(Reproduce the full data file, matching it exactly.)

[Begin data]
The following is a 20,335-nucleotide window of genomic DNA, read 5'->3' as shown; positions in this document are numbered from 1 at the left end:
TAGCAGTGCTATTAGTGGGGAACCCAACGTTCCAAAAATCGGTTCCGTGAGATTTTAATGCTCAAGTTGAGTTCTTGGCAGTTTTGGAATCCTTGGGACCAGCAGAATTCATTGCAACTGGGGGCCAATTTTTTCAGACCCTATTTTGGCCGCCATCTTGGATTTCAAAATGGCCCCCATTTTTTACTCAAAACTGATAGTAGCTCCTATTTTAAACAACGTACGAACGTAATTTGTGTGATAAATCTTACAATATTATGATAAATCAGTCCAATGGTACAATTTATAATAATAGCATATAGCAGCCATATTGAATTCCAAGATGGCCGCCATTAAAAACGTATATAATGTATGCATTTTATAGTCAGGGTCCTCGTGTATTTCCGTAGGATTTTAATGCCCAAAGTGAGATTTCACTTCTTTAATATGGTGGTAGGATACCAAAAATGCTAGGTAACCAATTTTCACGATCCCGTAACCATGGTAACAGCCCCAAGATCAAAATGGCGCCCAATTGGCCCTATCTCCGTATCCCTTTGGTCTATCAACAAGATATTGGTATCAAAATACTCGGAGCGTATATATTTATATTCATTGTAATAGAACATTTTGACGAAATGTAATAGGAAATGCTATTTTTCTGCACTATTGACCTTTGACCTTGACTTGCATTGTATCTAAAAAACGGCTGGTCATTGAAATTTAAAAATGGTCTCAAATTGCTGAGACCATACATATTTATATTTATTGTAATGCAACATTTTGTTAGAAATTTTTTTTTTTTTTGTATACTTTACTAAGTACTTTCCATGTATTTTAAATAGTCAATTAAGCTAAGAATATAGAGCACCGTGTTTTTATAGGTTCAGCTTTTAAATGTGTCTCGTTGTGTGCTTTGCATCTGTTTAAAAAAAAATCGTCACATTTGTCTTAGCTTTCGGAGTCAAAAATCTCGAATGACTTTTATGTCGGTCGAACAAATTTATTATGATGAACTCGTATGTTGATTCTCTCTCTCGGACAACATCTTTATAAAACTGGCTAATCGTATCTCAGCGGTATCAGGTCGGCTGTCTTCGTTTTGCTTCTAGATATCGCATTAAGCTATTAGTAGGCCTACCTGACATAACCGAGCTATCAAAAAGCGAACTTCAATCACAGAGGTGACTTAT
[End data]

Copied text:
The following is a 20,335-nucleotide window of genomic DNA, read 5'->3' as shown; positions in this document are numbered from 1 at the left end:
TAGCAGTGCTATTAGTGGGGAACCCAACGTTCCAAAAATCGGTTCCGTGAGATTTTAATGCTCAAGTTGAGTTCTTGGCAGTTTTGGAATCCTTGGGACCAGCAGAATTCATTGCAACTGGGGGCCAATTTTTTCAGACCCTATTTTGGCCGCCATCTTGGATTTCAAAATGGCCCCCATTTTTTACTCAAAACTGATAGTAGCTCCTATTTTAAACAACGTACGAACGTAATTTGTGTGATAAATCTTACAATATTATGATAAATCAGTCCAATGGTACAATTTATAATAATAGCATATAGCAGCCATATTGAATTCCAAGATGGCCGCCATTAAAAACGTATATAATGTATGCATTTTATAGTCAGGGTCCTCGTGTATTTCCGTAGGATTTTAATGCCCAAAGTGAGATTTCACTTCTTTAATATGGTGGTAGGATACCAAAAATGCTAGGTAACCAATTTTCACGATCCCGTAACCATGGTAACAGCCCCAAGATCAAAATGGCGCCCAATTGGCCCTATCTCCGTATCCCTTTGGTCTATCAACAAGATATTGGTATCAAAATACTCGGAGCGTATATATTTATATTCATTGTAATAGAACATTTTGACGAAATGTAATAGGAAATGCTATTTTTCTGCACTATTGACCTTTGACCTTGACTTGCATTGTATCTAAAAAACGGCTGGTCATTGAAATTTAAAAATGGTCTCAAATTGCTGAGACCATACATATTTATATTTATTGTAATGCAACATTTTGTTAGAAATTTTTTTTTTTTTTGTATACTTTACTAAGTACTTTCCATGTATTTTAAATAGTCAATTAAGCTAAGAATATAGAGCACCGTGTTTTTATAGGTTCAGCTTTTAAATGTGTCTCGTTGTGTGCTTTGCATCTGTTTAAAAAAAAATCGTCACATTTGTCTTAGCTTTCGGAGTCAAAAATCTCGAATGACTTTTATGTCGGTCGAACAAATTTATTATGATGAACTCGTATGTTGATTCTCTCTCTCGGACAACATCTTTATAAAACTGGCTAATCGTATCTCAGCGGTATCAGGTCGGCTGTCTTCGTTTTGCTTCTAGATATCGCATTAAGCTATTAGTAGGCCTACCTGACATAACCGAGCTATCAAAAAGCGAACTTCAATCACAGAGGTGACTTAT